The recipe was adapted from The New York Times, contributed by Alexa Weibel. I incorporated my CSA parsley, leeks, carrots, and collard greens. In addition, this soup could easily gobble up many other vegetables such as frozen peas, fennel, squash, parsnips, or mushrooms. We ate it with a green salad. Great.
Yield: 4 to 6 servings
3tablespoons unsalted butter
4 to 5 cups 1/2-inch ribbons of collard greens or kale, ribs removed (optional)
2medium carrots or 8 ounces butternut squash, peeled and chopped into 1/2-inch pieces (about 1 cup)
1medium leek, trimmed, white and pale green portion halved lengthwise and thinly sliced (about 1 cup) (can substitute 1 large shallot, if desired)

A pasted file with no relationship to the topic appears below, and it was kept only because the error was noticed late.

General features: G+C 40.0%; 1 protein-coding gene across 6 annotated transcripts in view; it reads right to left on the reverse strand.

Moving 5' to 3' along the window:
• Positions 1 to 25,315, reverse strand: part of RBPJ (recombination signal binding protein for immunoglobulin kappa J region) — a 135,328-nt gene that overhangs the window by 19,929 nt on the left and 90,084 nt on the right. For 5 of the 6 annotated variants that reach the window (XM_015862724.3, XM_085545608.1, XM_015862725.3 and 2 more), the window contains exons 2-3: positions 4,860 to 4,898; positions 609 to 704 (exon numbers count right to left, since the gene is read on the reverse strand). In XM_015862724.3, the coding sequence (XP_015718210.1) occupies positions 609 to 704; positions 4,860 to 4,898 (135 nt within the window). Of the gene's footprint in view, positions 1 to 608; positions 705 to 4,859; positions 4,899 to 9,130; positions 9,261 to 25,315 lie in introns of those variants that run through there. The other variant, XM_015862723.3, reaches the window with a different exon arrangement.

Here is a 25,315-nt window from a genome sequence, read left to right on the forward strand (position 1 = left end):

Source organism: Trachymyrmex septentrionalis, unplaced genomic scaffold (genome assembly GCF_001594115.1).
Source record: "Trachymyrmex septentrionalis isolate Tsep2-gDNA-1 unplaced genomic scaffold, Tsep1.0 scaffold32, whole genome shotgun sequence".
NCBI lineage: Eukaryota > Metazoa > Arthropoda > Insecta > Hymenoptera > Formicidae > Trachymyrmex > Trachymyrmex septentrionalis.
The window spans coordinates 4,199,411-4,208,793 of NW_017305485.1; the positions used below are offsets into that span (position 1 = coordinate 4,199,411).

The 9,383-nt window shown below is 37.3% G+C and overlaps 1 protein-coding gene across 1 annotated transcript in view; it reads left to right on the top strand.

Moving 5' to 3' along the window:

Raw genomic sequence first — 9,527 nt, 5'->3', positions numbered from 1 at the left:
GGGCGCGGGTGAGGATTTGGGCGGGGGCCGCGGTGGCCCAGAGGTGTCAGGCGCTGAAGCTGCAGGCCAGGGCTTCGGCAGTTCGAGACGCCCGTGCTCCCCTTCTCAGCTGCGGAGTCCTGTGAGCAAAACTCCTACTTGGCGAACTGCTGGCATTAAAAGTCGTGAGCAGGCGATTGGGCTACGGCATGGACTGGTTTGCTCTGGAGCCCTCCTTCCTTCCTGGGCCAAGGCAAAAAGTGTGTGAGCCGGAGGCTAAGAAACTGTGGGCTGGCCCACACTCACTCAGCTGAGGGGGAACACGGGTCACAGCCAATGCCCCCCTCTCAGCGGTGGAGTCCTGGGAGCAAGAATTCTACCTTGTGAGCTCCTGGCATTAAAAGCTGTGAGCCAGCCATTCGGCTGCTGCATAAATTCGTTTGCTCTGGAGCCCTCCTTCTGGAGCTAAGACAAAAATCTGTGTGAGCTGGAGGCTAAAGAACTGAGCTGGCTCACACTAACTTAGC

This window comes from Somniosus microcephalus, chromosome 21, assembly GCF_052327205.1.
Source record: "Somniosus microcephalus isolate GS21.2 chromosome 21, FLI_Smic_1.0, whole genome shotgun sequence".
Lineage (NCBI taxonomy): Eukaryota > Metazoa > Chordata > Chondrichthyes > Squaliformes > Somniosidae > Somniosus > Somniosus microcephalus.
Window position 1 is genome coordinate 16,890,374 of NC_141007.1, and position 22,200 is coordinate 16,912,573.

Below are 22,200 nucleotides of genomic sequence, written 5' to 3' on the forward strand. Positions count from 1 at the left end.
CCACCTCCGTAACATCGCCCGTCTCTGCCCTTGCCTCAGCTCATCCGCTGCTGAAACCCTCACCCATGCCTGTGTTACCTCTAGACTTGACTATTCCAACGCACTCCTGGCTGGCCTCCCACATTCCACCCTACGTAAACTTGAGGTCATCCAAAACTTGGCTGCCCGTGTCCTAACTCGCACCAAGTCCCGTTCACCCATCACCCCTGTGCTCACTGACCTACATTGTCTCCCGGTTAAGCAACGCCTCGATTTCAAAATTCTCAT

1(16 to 18-ounce) package fresh or shelf-stable store-bought gnocchi (I used Trader Joe’s 17.6-ounce gnocchi)
1/2 store-bought rotisserie chicken, skin and bones discarded, meat torn into bite-size pieces (about 2 to 3 cups shredded meat)
fresh tarragon, parsley or dill, for garnish
In a large pot, melt the butter over medium. (I used a large enameled cast iron Dutch oven.)
Add the carrots, leek, celery, garlic, rosemary, thyme and poultry seasoning, if using. Incorporate any additional vegetables at this time as well; I added sliced collard greens. Season generously with salt and pepper, and cook, stirring occasionally, until vegetables are slightly softened, about 5 minutes.
Sprinkle with the flour, then cook, stirring, 2 minutes. (This cooks the flour to soften its raw flavor.)
Gradually stir in the stock and cream, and bring to a boil over medium-high to high heat.